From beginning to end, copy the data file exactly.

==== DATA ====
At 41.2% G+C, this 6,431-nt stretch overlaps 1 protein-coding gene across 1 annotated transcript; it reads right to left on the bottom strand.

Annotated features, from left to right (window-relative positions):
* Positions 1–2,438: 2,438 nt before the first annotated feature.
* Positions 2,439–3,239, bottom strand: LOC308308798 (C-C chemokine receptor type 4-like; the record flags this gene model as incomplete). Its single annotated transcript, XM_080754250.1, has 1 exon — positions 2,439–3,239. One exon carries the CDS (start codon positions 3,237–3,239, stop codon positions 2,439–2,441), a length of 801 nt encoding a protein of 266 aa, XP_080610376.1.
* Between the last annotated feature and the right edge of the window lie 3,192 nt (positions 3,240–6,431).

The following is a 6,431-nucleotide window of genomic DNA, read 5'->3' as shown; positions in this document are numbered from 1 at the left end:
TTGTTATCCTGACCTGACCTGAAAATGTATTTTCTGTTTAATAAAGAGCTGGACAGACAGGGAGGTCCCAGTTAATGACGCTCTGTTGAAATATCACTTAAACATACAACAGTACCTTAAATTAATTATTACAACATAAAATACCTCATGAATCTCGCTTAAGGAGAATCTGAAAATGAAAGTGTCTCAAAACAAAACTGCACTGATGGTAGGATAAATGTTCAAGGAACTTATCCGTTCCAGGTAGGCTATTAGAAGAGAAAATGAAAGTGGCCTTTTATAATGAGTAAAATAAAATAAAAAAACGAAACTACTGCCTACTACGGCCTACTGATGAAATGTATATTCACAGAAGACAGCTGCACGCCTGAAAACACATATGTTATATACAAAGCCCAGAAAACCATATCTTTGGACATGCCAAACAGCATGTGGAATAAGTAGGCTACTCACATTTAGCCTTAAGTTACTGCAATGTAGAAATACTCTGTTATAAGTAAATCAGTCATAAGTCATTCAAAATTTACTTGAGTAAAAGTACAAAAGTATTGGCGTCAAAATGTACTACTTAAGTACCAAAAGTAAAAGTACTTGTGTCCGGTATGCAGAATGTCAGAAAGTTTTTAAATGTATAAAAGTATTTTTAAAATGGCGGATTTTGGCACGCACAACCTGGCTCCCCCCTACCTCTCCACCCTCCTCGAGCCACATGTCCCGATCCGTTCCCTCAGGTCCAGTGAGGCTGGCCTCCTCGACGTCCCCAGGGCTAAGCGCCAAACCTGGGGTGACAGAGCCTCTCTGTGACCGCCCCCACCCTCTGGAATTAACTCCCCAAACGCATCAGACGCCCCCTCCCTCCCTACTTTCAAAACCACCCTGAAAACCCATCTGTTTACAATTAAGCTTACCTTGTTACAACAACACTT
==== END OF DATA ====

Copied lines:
At 41.2% G+C, this 6,431-nt stretch overlaps 1 protein-coding gene across 1 annotated transcript; it reads right to left on the bottom strand.

Annotated features, from left to right (window-relative positions):
* Positions 1–2,438: 2,438 nt before the first annotated feature.
* Positions 2,439–3,239, bottom strand: LOC308308798 (C-C chemokine receptor type 4-like; the record flags this gene model as incomplete). Its single annotated transcript, XM_080754250.1, has 1 exon — positions 2,439–3,239. One exon carries the CDS (start codon positions 3,237–3,239, stop codon positions 2,439–2,441), a length of 801 nt encoding a protein of 266 aa, XP_080610376.1.
* Between the last annotated feature and the right edge of the window lie 3,192 nt (positions 3,240–6,431).

The following is a 6,431-nucleotide window of genomic DNA, read 5'->3' as shown; positions in this document are numbered from 1 at the left end:
TTGTTATCCTGACCTGACCTGAAAATGTATTTTCTGTTTAATAAAGAGCTGGACAGACAGGGAGGTCCCAGTTAATGACGCTCTGTTGAAATATCACTTAAACATACAACAGTACCTTAAATTAATTATTACAACATAAAATACCTCATGAATCTCGCTTAAGGAGAATCTGAAAATGAAAGTGTCTCAAAACAAAACTGCACTGATGGTAGGATAAATGTTCAAGGAACTTATCCGTTCCAGGTAGGCTATTAGAAGAGAAAATGAAAGTGGCCTTTTATAATGAGTAAAATAAAATAAAAAAACGAAACTACTGCCTACTACGGCCTACTGATGAAATGTATATTCACAGAAGACAGCTGCACGCCTGAAAACACATATGTTATATACAAAGCCCAGAAAACCATATCTTTGGACATGCCAAACAGCATGTGGAATAAGTAGGCTACTCACATTTAGCCTTAAGTTACTGCAATGTAGAAATACTCTGTTATAAGTAAATCAGTCATAAGTCATTCAAAATTTACTTGAGTAAAAGTACAAAAGTATTGGCGTCAAAATGTACTACTTAAGTACCAAAAGTAAAAGTACTTGTGTCCGGTATGCAGAATGTCAGAAAGTTTTTAAATGTATAAAAGTATTTTTAAAATGGCGGATTTTGGCACGCACAACCTGGCTCCCCCCTACCTCTCCACCCTCCTCGAGCCACATGTCCCGATCCGTTCCCTCAGGTCCAGTGAGGCTGGCCTCCTCGACGTCCCCAGGGCTAAGCGCCAAACCTGGGGTGACAGAGCCTCTCTGTGACCGCCCCCACCCTCTGGAATTAACTCCCCAAACGCATCAGACGCCCCCTCCCTCCCTACTTTCAAAACCACCCTGAAAACCCATCTGTTTACAATTAAGCTTACCTTGTTACAACAACACTT